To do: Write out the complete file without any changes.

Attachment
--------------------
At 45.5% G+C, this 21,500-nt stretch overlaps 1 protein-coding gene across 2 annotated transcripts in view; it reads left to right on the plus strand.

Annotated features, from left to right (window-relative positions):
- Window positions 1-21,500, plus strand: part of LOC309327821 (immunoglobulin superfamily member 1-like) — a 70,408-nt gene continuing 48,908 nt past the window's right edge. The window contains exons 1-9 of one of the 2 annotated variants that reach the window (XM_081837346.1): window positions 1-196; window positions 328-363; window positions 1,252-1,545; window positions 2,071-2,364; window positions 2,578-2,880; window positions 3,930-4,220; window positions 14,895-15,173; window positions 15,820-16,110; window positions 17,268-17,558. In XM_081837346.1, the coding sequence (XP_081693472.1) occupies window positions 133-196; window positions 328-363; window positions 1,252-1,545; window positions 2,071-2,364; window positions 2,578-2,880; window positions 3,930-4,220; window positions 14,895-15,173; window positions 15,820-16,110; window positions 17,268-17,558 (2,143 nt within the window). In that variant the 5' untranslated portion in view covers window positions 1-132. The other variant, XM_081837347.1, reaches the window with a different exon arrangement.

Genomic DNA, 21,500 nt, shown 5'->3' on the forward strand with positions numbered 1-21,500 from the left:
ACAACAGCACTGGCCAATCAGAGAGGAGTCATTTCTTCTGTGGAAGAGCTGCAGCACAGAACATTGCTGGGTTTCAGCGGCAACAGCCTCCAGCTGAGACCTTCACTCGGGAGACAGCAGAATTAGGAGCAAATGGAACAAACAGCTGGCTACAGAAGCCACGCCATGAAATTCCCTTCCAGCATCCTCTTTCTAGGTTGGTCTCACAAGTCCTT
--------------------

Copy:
At 45.5% G+C, this 21,500-nt stretch overlaps 1 protein-coding gene across 2 annotated transcripts in view; it reads left to right on the plus strand.

Annotated features, from left to right (window-relative positions):
- Window positions 1-21,500, plus strand: part of LOC309327821 (immunoglobulin superfamily member 1-like) — a 70,408-nt gene continuing 48,908 nt past the window's right edge. The window contains exons 1-9 of one of the 2 annotated variants that reach the window (XM_081837346.1): window positions 1-196; window positions 328-363; window positions 1,252-1,545; window positions 2,071-2,364; window positions 2,578-2,880; window positions 3,930-4,220; window positions 14,895-15,173; window positions 15,820-16,110; window positions 17,268-17,558. In XM_081837346.1, the coding sequence (XP_081693472.1) occupies window positions 133-196; window positions 328-363; window positions 1,252-1,545; window positions 2,071-2,364; window positions 2,578-2,880; window positions 3,930-4,220; window positions 14,895-15,173; window positions 15,820-16,110; window positions 17,268-17,558 (2,143 nt within the window). In that variant the 5' untranslated portion in view covers window positions 1-132. The other variant, XM_081837347.1, reaches the window with a different exon arrangement.

Genomic DNA, 21,500 nt, shown 5'->3' on the forward strand with positions numbered 1-21,500 from the left:
ACAACAGCACTGGCCAATCAGAGAGGAGTCATTTCTTCTGTGGAAGAGCTGCAGCACAGAACATTGCTGGGTTTCAGCGGCAACAGCCTCCAGCTGAGACCTTCACTCGGGAGACAGCAGAATTAGGAGCAAATGGAACAAACAGCTGGCTACAGAAGCCACGCCATGAAATTCCCTTCCAGCATCCTCTTTCTAGGTTGGTCTCACAAGTCCTT